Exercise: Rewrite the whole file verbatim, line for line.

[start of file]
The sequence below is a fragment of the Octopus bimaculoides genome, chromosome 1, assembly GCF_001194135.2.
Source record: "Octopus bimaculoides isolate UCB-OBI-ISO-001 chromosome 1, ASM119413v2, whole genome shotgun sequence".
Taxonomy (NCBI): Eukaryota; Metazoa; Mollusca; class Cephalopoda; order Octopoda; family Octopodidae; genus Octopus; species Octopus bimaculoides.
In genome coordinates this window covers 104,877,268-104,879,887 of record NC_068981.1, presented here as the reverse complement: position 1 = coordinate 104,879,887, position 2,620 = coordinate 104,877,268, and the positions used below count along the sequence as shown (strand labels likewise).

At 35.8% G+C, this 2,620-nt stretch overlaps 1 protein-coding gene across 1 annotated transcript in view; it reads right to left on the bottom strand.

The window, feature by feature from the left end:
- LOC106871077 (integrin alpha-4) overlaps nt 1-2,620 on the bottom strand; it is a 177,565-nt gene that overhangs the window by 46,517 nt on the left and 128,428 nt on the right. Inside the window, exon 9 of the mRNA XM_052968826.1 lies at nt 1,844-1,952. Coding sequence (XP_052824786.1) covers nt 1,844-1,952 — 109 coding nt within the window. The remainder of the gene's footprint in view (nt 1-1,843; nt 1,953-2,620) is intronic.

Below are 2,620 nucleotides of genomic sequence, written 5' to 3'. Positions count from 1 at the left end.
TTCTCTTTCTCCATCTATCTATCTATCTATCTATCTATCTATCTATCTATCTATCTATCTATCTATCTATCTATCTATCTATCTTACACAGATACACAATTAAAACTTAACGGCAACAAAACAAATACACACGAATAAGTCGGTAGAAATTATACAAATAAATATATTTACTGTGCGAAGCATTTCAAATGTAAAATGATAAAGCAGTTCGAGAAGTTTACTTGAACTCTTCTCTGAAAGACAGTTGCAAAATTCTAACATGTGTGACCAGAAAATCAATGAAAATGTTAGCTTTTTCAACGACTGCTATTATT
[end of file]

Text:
The sequence below is a fragment of the Octopus bimaculoides genome, chromosome 1, assembly GCF_001194135.2.
Source record: "Octopus bimaculoides isolate UCB-OBI-ISO-001 chromosome 1, ASM119413v2, whole genome shotgun sequence".
Taxonomy (NCBI): Eukaryota; Metazoa; Mollusca; class Cephalopoda; order Octopoda; family Octopodidae; genus Octopus; species Octopus bimaculoides.
In genome coordinates this window covers 104,877,268-104,879,887 of record NC_068981.1, presented here as the reverse complement: position 1 = coordinate 104,879,887, position 2,620 = coordinate 104,877,268, and the positions used below count along the sequence as shown (strand labels likewise).

At 35.8% G+C, this 2,620-nt stretch overlaps 1 protein-coding gene across 1 annotated transcript in view; it reads right to left on the bottom strand.

The window, feature by feature from the left end:
- LOC106871077 (integrin alpha-4) overlaps nt 1-2,620 on the bottom strand; it is a 177,565-nt gene that overhangs the window by 46,517 nt on the left and 128,428 nt on the right. Inside the window, exon 9 of the mRNA XM_052968826.1 lies at nt 1,844-1,952. Coding sequence (XP_052824786.1) covers nt 1,844-1,952 — 109 coding nt within the window. The remainder of the gene's footprint in view (nt 1-1,843; nt 1,953-2,620) is intronic.

Below are 2,620 nucleotides of genomic sequence, written 5' to 3'. Positions count from 1 at the left end.
TTCTCTTTCTCCATCTATCTATCTATCTATCTATCTATCTATCTATCTATCTATCTATCTATCTATCTATCTATCTATCTATCTTACACAGATACACAATTAAAACTTAACGGCAACAAAACAAATACACACGAATAAGTCGGTAGAAATTATACAAATAAATATATTTACTGTGCGAAGCATTTCAAATGTAAAATGATAAAGCAGTTCGAGAAGTTTACTTGAACTCTTCTCTGAAAGACAGTTGCAAAATTCTAACATGTGTGACCAGAAAATCAATGAAAATGTTAGCTTTTTCAACGACTGCTATTATT